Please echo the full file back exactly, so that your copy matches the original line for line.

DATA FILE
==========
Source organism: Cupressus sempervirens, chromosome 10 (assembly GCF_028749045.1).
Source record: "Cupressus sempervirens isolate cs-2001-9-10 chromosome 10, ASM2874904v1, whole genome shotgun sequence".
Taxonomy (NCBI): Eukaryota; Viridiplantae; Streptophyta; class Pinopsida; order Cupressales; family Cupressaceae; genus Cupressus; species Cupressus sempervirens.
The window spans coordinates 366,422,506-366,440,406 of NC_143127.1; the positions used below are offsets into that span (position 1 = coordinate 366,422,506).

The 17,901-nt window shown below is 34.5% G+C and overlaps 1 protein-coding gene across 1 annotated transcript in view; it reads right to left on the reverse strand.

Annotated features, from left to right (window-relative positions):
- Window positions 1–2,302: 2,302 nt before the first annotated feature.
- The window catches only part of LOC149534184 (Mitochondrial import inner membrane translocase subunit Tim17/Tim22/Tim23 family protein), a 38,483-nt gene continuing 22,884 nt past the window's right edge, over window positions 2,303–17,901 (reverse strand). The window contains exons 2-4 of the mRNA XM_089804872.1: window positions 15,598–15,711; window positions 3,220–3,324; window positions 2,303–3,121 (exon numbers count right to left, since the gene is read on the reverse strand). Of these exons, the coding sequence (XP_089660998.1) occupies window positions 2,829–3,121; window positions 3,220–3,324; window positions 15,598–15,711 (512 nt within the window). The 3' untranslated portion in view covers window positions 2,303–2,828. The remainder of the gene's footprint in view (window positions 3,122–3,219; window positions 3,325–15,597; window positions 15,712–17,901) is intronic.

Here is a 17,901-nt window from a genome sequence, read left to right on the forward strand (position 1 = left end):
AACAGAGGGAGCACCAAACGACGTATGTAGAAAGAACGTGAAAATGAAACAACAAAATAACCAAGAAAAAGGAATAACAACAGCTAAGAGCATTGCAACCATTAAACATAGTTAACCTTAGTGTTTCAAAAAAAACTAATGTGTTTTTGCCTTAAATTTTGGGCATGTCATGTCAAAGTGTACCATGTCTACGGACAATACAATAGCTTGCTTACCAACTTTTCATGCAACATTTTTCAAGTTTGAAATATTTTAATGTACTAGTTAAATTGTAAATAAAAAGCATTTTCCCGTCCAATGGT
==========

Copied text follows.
Source organism: Cupressus sempervirens, chromosome 10 (assembly GCF_028749045.1).
Source record: "Cupressus sempervirens isolate cs-2001-9-10 chromosome 10, ASM2874904v1, whole genome shotgun sequence".
Taxonomy (NCBI): Eukaryota; Viridiplantae; Streptophyta; class Pinopsida; order Cupressales; family Cupressaceae; genus Cupressus; species Cupressus sempervirens.
The window spans coordinates 366,422,506-366,440,406 of NC_143127.1; the positions used below are offsets into that span (position 1 = coordinate 366,422,506).

The 17,901-nt window shown below is 34.5% G+C and overlaps 1 protein-coding gene across 1 annotated transcript in view; it reads right to left on the reverse strand.

Annotated features, from left to right (window-relative positions):
- Window positions 1–2,302: 2,302 nt before the first annotated feature.
- The window catches only part of LOC149534184 (Mitochondrial import inner membrane translocase subunit Tim17/Tim22/Tim23 family protein), a 38,483-nt gene continuing 22,884 nt past the window's right edge, over window positions 2,303–17,901 (reverse strand). The window contains exons 2-4 of the mRNA XM_089804872.1: window positions 15,598–15,711; window positions 3,220–3,324; window positions 2,303–3,121 (exon numbers count right to left, since the gene is read on the reverse strand). Of these exons, the coding sequence (XP_089660998.1) occupies window positions 2,829–3,121; window positions 3,220–3,324; window positions 15,598–15,711 (512 nt within the window). The 3' untranslated portion in view covers window positions 2,303–2,828. The remainder of the gene's footprint in view (window positions 3,122–3,219; window positions 3,325–15,597; window positions 15,712–17,901) is intronic.

Here is a 17,901-nt window from a genome sequence, read left to right on the forward strand (position 1 = left end):
AACAGAGGGAGCACCAAACGACGTATGTAGAAAGAACGTGAAAATGAAACAACAAAATAACCAAGAAAAAGGAATAACAACAGCTAAGAGCATTGCAACCATTAAACATAGTTAACCTTAGTGTTTCAAAAAAAACTAATGTGTTTTTGCCTTAAATTTTGGGCATGTCATGTCAAAGTGTACCATGTCTACGGACAATACAATAGCTTGCTTACCAACTTTTCATGCAACATTTTTCAAGTTTGAAATATTTTAATGTACTAGTTAAATTGTAAATAAAAAGCATTTTCCCGTCCAATGGT